Sacramento Juvenile Rape Victim Jailed to Ensure Her Testimony, Example of How Poor the Resources are for Victims of Sexual Assault and Rape

Survivors in Action
April 5, 2012
There is nothing worse than being sexually assaulted and violated by a violent predator and for those who have been victimized by rape or sexual assault the last thing they need to fear is incarceration. Yet in Sacramento, California that is exactly what the District Attorney opted to do in order to ensure one juvenile victims testimony in the name of public safety.

The fact that the district attorney’s office in Sacramento, California has been compelled to secure testimony in this manner is proof that the crime victim resource system is broken.

Perhaps, if the existing funded resources that are in place that serve rape and sexual assault victims today offered more than hotlines and referrals as a response to victims pleas for help this situation would not be taking place today.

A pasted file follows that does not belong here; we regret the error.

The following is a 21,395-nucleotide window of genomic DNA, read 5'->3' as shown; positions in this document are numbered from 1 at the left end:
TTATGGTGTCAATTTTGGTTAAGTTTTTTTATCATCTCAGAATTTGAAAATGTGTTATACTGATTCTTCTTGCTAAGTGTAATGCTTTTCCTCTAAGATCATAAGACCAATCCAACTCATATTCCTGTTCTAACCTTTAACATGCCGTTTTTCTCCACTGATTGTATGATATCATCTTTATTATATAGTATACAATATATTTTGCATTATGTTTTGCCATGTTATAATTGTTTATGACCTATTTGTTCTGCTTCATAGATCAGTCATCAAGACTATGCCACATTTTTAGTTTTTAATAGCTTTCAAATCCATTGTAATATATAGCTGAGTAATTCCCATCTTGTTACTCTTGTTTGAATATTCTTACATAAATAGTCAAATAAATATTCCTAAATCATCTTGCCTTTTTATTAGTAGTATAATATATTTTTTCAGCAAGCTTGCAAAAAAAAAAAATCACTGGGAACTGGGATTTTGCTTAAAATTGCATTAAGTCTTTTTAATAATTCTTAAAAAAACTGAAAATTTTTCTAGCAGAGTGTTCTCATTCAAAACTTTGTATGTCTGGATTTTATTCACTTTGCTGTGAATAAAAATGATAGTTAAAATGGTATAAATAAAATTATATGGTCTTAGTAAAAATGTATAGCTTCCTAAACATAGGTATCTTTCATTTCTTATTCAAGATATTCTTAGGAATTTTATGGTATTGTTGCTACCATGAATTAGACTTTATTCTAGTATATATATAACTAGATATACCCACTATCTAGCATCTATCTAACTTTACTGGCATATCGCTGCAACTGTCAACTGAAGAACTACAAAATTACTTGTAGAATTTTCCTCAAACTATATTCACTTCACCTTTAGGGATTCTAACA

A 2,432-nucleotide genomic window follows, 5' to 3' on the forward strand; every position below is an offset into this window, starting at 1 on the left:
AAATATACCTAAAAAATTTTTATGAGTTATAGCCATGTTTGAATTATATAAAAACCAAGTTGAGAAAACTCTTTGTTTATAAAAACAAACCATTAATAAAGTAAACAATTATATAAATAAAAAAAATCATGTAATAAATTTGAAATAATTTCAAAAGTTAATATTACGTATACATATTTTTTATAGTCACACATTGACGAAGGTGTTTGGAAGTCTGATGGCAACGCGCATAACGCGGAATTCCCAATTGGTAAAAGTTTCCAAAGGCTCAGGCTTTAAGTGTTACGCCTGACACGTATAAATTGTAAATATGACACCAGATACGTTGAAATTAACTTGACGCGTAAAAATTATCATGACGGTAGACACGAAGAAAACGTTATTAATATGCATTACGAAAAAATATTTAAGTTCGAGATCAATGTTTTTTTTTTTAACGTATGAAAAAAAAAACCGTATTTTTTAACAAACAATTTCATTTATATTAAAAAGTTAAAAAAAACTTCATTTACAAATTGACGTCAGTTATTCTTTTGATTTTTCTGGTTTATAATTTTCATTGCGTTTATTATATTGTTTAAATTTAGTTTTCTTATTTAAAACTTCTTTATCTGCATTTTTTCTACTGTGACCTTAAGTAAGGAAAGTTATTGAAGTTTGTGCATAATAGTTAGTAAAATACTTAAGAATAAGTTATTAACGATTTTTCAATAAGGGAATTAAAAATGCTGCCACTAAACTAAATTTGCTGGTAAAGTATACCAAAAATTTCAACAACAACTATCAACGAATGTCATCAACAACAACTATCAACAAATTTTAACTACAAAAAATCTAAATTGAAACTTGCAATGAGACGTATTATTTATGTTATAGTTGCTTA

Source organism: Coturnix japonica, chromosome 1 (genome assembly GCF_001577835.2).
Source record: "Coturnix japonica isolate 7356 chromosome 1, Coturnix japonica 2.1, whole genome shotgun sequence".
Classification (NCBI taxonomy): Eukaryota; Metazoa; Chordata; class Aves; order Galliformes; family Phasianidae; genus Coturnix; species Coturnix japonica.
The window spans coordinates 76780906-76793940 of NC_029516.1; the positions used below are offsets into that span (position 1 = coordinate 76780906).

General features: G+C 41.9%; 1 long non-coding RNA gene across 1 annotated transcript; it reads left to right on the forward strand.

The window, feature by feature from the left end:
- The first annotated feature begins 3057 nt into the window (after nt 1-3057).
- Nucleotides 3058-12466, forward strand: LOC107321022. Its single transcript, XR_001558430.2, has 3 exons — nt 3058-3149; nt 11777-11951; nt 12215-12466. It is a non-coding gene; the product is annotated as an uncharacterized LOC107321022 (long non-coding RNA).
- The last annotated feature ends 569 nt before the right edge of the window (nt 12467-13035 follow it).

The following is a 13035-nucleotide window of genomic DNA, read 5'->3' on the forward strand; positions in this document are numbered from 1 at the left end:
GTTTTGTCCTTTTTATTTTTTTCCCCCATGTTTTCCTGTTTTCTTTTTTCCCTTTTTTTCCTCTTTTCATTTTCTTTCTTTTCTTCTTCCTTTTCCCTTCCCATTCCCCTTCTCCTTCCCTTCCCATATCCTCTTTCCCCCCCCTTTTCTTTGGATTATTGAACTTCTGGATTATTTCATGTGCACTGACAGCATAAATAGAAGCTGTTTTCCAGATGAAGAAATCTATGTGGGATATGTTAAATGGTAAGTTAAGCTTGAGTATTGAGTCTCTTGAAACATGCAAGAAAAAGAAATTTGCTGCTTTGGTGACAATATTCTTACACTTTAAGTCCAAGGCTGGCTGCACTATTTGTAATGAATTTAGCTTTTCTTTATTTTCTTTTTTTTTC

Crime victim resources need to step up  and take some blame for the fact that this is happening, since their lobbyists, paid advocates and paid executives should have had better relationships with DA Scully and her staff in Sacramento to prevent this from ever happening in the first place.

 I know that there was definitely another option and better way to handle this, but without pressure from our state’s paid advocates and executive directors who lead the rape crisis centers in the area on DA Scully and her staff to find another solution, why would the district attorneys office find another option other than jailing the victim? Alexis Moore founder Survivors In Action

Survivors In Action has consulted with rape and sexual assault victims from across the nation, and there is a common thread that the victims share besides the trauma of being sexual assaulted and that is the fact that victims continue to feel abandoned by the system and the resources stating that the hotlines and auto-pilot referrals in place offered by law enforcement, counselors, medical professionals and others is a far cry from the support that they need.

Rather than treating the victims like criminals perhaps the funded resources and victim service provider’s in our nation need to step up and examine this issue and improve to meet the needs of victims in 2012.